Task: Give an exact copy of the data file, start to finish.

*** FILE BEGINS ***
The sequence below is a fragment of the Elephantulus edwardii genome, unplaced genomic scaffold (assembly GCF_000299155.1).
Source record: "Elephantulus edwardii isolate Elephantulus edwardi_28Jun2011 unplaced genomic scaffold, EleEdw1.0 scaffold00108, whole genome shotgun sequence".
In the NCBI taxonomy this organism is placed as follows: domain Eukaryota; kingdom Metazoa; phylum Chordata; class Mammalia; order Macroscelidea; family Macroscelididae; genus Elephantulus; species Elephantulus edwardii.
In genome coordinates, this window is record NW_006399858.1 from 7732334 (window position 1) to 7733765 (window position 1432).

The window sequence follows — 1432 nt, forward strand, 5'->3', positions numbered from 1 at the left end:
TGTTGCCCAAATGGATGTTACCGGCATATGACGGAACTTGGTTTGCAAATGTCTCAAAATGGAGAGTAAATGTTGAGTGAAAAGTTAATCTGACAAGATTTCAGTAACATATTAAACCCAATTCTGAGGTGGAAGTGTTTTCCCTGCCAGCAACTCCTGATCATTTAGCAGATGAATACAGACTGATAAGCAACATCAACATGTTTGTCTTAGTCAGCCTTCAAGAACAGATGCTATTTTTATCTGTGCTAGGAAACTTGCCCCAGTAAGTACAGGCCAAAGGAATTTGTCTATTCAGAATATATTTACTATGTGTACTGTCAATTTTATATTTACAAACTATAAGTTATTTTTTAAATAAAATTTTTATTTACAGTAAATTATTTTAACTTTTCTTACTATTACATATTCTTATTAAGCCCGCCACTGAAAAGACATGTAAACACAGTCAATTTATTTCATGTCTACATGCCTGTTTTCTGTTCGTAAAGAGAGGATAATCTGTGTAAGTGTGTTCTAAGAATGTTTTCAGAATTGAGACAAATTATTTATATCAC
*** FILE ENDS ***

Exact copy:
The sequence below is a fragment of the Elephantulus edwardii genome, unplaced genomic scaffold (assembly GCF_000299155.1).
Source record: "Elephantulus edwardii isolate Elephantulus edwardi_28Jun2011 unplaced genomic scaffold, EleEdw1.0 scaffold00108, whole genome shotgun sequence".
In the NCBI taxonomy this organism is placed as follows: domain Eukaryota; kingdom Metazoa; phylum Chordata; class Mammalia; order Macroscelidea; family Macroscelididae; genus Elephantulus; species Elephantulus edwardii.
In genome coordinates, this window is record NW_006399858.1 from 7732334 (window position 1) to 7733765 (window position 1432).

The window sequence follows — 1432 nt, forward strand, 5'->3', positions numbered from 1 at the left end:
TGTTGCCCAAATGGATGTTACCGGCATATGACGGAACTTGGTTTGCAAATGTCTCAAAATGGAGAGTAAATGTTGAGTGAAAAGTTAATCTGACAAGATTTCAGTAACATATTAAACCCAATTCTGAGGTGGAAGTGTTTTCCCTGCCAGCAACTCCTGATCATTTAGCAGATGAATACAGACTGATAAGCAACATCAACATGTTTGTCTTAGTCAGCCTTCAAGAACAGATGCTATTTTTATCTGTGCTAGGAAACTTGCCCCAGTAAGTACAGGCCAAAGGAATTTGTCTATTCAGAATATATTTACTATGTGTACTGTCAATTTTATATTTACAAACTATAAGTTATTTTTTAAATAAAATTTTTATTTACAGTAAATTATTTTAACTTTTCTTACTATTACATATTCTTATTAAGCCCGCCACTGAAAAGACATGTAAACACAGTCAATTTATTTCATGTCTACATGCCTGTTTTCTGTTCGTAAAGAGAGGATAATCTGTGTAAGTGTGTTCTAAGAATGTTTTCAGAATTGAGACAAATTATTTATATCAC